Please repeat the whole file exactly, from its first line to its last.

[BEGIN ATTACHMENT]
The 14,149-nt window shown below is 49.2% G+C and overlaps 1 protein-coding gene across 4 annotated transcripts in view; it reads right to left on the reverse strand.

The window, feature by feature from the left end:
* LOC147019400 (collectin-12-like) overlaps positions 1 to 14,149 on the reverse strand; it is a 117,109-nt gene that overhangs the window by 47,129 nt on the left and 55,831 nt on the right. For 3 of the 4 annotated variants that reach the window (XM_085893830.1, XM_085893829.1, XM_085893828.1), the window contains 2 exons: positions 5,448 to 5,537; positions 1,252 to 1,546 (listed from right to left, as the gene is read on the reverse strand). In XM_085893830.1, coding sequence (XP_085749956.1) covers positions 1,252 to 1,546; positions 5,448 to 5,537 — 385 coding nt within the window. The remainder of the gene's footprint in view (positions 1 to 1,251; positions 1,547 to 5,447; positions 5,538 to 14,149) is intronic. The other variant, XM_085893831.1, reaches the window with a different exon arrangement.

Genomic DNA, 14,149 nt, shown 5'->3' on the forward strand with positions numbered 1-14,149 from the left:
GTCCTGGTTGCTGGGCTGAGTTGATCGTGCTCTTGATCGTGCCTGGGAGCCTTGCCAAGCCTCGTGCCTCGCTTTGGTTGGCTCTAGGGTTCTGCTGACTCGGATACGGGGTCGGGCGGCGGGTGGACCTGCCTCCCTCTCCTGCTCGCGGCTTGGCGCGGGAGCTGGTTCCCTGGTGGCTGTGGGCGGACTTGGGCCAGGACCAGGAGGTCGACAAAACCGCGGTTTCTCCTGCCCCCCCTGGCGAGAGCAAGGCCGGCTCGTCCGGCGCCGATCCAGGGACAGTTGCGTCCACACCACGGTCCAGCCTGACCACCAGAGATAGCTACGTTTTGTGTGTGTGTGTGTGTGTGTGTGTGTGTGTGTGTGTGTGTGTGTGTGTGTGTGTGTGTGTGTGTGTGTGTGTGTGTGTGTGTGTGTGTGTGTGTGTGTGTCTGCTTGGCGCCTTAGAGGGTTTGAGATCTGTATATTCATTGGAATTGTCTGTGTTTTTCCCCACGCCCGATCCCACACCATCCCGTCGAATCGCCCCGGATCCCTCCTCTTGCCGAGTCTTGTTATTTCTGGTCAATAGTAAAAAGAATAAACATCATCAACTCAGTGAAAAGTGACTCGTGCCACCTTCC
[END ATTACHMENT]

The 14,149-nt window shown below is 49.2% G+C and overlaps 1 protein-coding gene across 4 annotated transcripts in view; it reads right to left on the reverse strand.

The window, feature by feature from the left end:
* LOC147019400 (collectin-12-like) overlaps positions 1 to 14,149 on the reverse strand; it is a 117,109-nt gene that overhangs the window by 47,129 nt on the left and 55,831 nt on the right. For 3 of the 4 annotated variants that reach the window (XM_085893830.1, XM_085893829.1, XM_085893828.1), the window contains 2 exons: positions 5,448 to 5,537; positions 1,252 to 1,546 (listed from right to left, as the gene is read on the reverse strand). In XM_085893830.1, coding sequence (XP_085749956.1) covers positions 1,252 to 1,546; positions 5,448 to 5,537 — 385 coding nt within the window. The remainder of the gene's footprint in view (positions 1 to 1,251; positions 1,547 to 5,447; positions 5,538 to 14,149) is intronic. The other variant, XM_085893831.1, reaches the window with a different exon arrangement.

Genomic DNA, 14,149 nt, shown 5'->3' on the forward strand with positions numbered 1-14,149 from the left:
GTCCTGGTTGCTGGGCTGAGTTGATCGTGCTCTTGATCGTGCCTGGGAGCCTTGCCAAGCCTCGTGCCTCGCTTTGGTTGGCTCTAGGGTTCTGCTGACTCGGATACGGGGTCGGGCGGCGGGTGGACCTGCCTCCCTCTCCTGCTCGCGGCTTGGCGCGGGAGCTGGTTCCCTGGTGGCTGTGGGCGGACTTGGGCCAGGACCAGGAGGTCGACAAAACCGCGGTTTCTCCTGCCCCCCCTGGCGAGAGCAAGGCCGGCTCGTCCGGCGCCGATCCAGGGACAGTTGCGTCCACACCACGGTCCAGCCTGACCACCAGAGATAGCTACGTTTTGTGTGTGTGTGTGTGTGTGTGTGTGTGTGTGTGTGTGTGTGTGTGTGTGTGTGTGTGTGTGTGTGTGTGTGTGTGTGTGTGTGTGTGTGTGTGTGTGTGTCTGCTTGGCGCCTTAGAGGGTTTGAGATCTGTATATTCATTGGAATTGTCTGTGTTTTTCCCCACGCCCGATCCCACACCATCCCGTCGAATCGCCCCGGATCCCTCCTCTTGCCGAGTCTTGTTATTTCTGGTCAATAGTAAAAAGAATAAACATCATCAACTCAGTGAAAAGTGACTCGTGCCACCTTCC